She slipped the note under her papers as if it were an unimportant matter which she could attend to at leisure and took her time getting to her feet.

    "Can you hear me clearly, Mrs. Scully?"

    The woman nodded and whispered "Yes." Venetia smiled at her briefly. It was enough. The question, the encouraging smile, the warmth of the voice said it all: I'm a woman. We're on the same side. These pompous men don't frighten us. You've nothing to fear from me.

    Venetia went over the evidence quietly so that when she was ready to move in for the kill the victim was happily compliant. The rows she had heard from next door, one male voice, the other, strongly Irish, recognizably that of Mrs. O'Keefe. Mrs. Scully had thought it had been the same male voice each time. But Mrs. O'Keefe was always entertaining her men friends. Perhaps a more accurate word would be "clients." Could she be certain that the voice was Garry's? Mrs. Scully could not be sure. The suggestion was skilfully planted that a natural animus against the aunt could have spilled over to include the nephew. They were not the kind of neighbours Mrs. Scully was used to.

    "We come now, Mrs. Scully, to your identification of the defendant as the young man you saw leaving Number 397 on the night of the murder. Did you often see Garry leaving the house by the front door?"

    "No, he usually used the back door and the garden gate because of his motorbike."

    "So you would see him leaving, wheeling his bike out by the garden gate?"

    "Sometimes. I could see from my bedroom window at the back."

    "And as he kept his motorcycle in the garden, then that would be the natural way for him to leave?"

    "I suppose so."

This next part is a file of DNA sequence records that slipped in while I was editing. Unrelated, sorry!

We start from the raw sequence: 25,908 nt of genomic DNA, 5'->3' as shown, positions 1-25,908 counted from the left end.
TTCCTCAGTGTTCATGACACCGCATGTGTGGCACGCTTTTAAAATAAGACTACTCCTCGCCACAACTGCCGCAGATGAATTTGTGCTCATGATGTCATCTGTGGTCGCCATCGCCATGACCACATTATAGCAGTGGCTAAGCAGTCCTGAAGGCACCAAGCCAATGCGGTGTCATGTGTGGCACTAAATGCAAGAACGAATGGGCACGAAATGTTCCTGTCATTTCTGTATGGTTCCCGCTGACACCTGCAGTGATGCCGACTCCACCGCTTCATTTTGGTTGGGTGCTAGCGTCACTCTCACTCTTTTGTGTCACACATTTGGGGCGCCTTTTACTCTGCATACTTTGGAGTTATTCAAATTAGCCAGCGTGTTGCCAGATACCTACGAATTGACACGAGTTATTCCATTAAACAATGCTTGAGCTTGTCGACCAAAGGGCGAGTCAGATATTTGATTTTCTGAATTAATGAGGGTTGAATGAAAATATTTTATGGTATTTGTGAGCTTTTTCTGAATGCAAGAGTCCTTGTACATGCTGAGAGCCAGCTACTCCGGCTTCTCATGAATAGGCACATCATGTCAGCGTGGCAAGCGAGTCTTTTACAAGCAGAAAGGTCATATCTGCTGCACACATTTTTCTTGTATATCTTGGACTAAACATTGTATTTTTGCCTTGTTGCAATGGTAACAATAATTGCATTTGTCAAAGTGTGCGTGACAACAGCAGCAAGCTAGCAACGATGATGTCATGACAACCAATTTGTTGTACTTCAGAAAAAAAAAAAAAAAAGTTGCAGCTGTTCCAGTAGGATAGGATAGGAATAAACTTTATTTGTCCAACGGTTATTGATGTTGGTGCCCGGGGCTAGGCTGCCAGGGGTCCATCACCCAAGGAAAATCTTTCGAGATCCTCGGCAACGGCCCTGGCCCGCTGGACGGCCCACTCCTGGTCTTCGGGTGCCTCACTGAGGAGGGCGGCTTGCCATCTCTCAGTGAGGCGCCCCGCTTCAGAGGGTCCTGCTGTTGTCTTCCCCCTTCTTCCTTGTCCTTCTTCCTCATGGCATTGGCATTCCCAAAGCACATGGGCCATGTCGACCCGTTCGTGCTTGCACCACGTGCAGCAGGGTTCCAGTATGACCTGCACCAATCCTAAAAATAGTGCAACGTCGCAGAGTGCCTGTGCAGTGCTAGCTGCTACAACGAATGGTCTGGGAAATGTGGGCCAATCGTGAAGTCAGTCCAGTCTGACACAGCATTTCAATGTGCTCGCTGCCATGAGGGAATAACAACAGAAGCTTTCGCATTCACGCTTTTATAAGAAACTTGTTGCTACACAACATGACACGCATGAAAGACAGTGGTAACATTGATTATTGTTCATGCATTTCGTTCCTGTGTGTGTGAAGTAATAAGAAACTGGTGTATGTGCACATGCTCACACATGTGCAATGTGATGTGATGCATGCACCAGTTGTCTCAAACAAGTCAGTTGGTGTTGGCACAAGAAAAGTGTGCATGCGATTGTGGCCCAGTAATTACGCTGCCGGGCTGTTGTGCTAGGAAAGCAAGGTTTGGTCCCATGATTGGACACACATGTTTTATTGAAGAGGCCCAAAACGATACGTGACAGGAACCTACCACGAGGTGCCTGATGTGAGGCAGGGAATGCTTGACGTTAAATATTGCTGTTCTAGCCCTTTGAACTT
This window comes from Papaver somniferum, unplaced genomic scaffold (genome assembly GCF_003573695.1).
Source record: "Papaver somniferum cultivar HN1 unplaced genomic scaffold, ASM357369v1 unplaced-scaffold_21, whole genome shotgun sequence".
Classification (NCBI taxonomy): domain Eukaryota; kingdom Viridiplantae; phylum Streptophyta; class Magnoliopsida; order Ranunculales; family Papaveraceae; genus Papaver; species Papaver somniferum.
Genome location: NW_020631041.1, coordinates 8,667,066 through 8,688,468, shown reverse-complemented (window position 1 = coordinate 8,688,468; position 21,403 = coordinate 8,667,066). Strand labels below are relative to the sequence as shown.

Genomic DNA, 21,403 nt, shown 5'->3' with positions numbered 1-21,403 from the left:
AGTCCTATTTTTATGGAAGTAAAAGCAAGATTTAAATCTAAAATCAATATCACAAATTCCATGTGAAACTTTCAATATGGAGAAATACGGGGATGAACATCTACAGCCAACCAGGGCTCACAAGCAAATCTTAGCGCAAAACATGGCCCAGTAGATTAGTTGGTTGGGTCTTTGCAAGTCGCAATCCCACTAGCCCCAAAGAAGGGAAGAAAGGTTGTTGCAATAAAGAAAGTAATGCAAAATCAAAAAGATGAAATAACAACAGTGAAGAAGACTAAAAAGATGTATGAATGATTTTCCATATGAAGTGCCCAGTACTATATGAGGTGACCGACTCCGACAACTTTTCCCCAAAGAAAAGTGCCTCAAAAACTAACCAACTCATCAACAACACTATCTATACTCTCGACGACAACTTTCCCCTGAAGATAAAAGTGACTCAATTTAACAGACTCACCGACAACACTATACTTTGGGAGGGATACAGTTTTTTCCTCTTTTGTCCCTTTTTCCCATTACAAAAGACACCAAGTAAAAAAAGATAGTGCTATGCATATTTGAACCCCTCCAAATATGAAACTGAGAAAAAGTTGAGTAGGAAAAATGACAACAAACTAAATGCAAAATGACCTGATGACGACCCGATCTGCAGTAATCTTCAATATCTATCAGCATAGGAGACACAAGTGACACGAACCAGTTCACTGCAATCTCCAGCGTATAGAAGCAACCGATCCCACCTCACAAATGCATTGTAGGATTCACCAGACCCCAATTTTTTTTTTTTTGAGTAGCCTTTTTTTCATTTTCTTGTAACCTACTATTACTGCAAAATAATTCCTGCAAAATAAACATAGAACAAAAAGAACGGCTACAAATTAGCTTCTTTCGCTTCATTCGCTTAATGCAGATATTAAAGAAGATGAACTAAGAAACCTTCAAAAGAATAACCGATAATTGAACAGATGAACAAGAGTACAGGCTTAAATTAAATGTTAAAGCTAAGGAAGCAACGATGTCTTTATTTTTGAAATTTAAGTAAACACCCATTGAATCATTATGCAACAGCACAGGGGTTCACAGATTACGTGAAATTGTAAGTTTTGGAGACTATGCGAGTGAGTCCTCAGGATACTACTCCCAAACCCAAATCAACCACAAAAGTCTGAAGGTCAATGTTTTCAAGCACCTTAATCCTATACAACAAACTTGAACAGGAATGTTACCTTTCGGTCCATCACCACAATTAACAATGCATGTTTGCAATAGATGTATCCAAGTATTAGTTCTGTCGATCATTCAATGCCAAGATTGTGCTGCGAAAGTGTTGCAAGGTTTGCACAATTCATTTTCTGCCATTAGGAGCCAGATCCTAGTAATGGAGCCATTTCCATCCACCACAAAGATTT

"Did you sometimes see him leaving by the back gate even when he hadn't the bike with him?"

    "Once or twice, I suppose."

    "Once or twice in all, or once or twice a week? Don't worry if you can't be absolutely precise. It isn't, after all, something you'd make a note of."

    "I suppose I saw him leaving by the back door about two or three times a week. Sometimes with his bike, sometimes not."

    "How often did you see him leaving by the front door?"

    "I can't remember. Once when he had a taxi call for him. He left by the front door then."

    "As one would expect. But did you often see him use the front door? You see, what I'm trying to find out here, because I think it will help the jury, is whether Garry normally used the front door or the back door when he left the house."

    "I think they mostly used the back door, both of them."

    "I see. They mostly used the back door." Then, still quietly, still in the same interested, sympathetic voice: "The spectacles you are wearing today, Mrs. Scully, are they new?"

    The woman put up her hands to the frames as if uncertain that she was still wearing them. "Quite new. I got them on my birthday."

    "Which was?"

    "February 16th. That's how I remember."

    "And you are quite sure about the date?"

    "Oh yes." She turned to the judge as if anxious to explain. "I was going to have tea with my sister and I went into the shop to collect them on the way. I wanted to know what she thought about the new frames."

    "And you are quite sure of the date, February 16th--five weeks after the murder of Mrs. O'Keefe?"

    "Yes, quite sure."

    "Did your sister think that the new glasses suited you?"

    "She thought they were a bit fancy, but I wanted a change. You get tired of the same old frames. I thought I'd try something different."